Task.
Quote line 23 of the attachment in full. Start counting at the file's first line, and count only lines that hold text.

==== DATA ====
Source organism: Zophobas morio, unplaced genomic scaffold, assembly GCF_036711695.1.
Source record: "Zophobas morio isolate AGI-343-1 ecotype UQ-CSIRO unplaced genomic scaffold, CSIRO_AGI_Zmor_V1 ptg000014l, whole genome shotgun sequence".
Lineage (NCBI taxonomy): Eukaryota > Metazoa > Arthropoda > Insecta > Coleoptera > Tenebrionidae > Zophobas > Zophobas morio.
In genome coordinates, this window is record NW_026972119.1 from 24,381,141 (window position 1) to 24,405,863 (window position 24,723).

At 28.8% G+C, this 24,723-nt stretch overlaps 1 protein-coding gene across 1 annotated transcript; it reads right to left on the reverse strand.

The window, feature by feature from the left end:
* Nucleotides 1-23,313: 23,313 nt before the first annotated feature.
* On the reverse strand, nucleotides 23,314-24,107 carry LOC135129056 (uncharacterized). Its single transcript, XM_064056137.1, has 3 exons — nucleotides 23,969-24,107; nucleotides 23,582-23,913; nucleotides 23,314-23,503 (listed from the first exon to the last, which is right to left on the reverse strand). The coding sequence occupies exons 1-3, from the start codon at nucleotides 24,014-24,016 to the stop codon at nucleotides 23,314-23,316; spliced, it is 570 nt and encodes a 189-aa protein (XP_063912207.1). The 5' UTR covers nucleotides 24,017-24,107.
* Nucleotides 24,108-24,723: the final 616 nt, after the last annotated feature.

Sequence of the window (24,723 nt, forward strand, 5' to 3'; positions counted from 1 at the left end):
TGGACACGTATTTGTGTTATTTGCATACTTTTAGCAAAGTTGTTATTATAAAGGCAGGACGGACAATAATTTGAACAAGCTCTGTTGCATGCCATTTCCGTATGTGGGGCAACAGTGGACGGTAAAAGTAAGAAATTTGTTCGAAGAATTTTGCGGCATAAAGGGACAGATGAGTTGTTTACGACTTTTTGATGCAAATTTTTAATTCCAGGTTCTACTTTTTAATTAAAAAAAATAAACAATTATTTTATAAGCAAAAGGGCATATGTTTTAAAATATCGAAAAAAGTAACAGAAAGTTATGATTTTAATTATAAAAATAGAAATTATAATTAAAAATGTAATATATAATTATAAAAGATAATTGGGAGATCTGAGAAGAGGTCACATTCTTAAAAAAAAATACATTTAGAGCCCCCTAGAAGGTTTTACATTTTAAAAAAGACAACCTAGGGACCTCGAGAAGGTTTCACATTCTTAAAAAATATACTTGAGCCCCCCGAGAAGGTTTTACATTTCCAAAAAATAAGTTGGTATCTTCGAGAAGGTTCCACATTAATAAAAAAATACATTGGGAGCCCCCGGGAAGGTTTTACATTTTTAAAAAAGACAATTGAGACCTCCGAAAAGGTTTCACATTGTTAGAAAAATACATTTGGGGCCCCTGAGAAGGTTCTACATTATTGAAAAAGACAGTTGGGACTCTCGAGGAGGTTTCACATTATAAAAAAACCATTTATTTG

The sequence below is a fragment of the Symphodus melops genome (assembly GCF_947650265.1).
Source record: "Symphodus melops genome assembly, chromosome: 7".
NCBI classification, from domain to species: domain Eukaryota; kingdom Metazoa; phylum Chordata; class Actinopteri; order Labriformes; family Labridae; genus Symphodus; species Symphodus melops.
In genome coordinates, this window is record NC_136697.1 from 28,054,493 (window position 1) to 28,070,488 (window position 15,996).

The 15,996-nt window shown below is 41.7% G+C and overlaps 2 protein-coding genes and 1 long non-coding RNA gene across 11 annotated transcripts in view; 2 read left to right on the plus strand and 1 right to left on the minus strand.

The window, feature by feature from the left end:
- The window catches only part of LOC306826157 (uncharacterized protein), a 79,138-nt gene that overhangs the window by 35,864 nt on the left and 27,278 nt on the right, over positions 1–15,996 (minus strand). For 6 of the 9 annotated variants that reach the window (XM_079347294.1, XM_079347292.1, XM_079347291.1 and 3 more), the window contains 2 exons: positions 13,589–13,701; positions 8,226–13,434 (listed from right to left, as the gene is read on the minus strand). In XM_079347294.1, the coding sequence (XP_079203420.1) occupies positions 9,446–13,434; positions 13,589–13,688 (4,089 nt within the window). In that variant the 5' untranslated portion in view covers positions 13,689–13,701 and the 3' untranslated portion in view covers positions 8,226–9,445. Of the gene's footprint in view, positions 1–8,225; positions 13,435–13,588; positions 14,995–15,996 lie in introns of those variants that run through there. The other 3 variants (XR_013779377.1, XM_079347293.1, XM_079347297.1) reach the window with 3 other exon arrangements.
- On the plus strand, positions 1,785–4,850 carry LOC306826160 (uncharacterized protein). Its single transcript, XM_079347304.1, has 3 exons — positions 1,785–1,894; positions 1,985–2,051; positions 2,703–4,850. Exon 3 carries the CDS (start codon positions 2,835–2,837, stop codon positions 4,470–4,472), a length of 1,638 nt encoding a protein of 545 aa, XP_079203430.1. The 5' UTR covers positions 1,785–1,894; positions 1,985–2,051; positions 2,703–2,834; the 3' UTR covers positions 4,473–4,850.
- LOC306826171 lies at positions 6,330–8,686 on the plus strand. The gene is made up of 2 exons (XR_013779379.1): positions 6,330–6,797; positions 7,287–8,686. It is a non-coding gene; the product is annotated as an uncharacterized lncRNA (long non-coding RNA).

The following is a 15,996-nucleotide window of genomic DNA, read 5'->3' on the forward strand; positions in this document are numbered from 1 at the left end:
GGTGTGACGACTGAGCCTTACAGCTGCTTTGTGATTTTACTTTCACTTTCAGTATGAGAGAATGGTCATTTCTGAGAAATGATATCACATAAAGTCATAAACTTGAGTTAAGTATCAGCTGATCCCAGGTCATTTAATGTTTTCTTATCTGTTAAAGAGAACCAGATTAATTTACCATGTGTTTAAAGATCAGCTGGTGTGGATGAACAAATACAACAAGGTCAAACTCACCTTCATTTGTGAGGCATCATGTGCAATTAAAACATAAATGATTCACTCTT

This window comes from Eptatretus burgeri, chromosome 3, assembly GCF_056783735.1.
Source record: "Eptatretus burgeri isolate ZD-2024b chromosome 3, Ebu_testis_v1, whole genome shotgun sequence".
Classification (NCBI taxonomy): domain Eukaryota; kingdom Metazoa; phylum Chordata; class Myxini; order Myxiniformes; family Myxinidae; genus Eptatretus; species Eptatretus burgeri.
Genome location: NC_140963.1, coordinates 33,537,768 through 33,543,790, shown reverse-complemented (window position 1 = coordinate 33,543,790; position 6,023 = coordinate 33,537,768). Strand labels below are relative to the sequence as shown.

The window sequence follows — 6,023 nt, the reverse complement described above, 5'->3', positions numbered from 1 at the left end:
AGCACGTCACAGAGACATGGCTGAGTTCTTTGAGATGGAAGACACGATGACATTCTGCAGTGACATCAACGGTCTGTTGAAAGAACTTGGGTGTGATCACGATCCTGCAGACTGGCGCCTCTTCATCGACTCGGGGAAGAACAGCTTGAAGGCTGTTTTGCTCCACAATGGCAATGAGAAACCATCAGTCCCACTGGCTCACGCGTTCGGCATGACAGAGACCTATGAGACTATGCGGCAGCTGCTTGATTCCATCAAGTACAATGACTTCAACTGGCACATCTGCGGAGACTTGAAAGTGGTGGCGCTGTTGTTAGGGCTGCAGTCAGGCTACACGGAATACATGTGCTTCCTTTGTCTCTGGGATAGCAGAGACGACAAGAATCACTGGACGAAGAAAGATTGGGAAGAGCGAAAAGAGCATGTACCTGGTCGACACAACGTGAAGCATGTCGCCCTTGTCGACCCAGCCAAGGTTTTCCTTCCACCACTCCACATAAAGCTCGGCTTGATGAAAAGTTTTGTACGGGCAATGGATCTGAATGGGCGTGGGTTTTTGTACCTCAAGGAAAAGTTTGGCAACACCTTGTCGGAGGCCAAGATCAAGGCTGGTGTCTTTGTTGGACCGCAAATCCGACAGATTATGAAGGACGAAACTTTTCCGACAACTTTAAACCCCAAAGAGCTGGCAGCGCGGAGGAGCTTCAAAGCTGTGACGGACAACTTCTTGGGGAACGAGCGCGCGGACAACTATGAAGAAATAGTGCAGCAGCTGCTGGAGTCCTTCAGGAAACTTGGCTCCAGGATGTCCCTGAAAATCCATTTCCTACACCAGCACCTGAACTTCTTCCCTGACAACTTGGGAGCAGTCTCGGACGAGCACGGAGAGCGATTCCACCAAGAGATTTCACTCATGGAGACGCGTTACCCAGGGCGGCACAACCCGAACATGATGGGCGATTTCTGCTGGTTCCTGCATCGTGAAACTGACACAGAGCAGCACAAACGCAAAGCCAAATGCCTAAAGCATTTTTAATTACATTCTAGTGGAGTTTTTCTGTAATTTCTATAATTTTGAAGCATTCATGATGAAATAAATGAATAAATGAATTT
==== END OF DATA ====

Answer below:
This window comes from Eptatretus burgeri, chromosome 3, assembly GCF_056783735.1.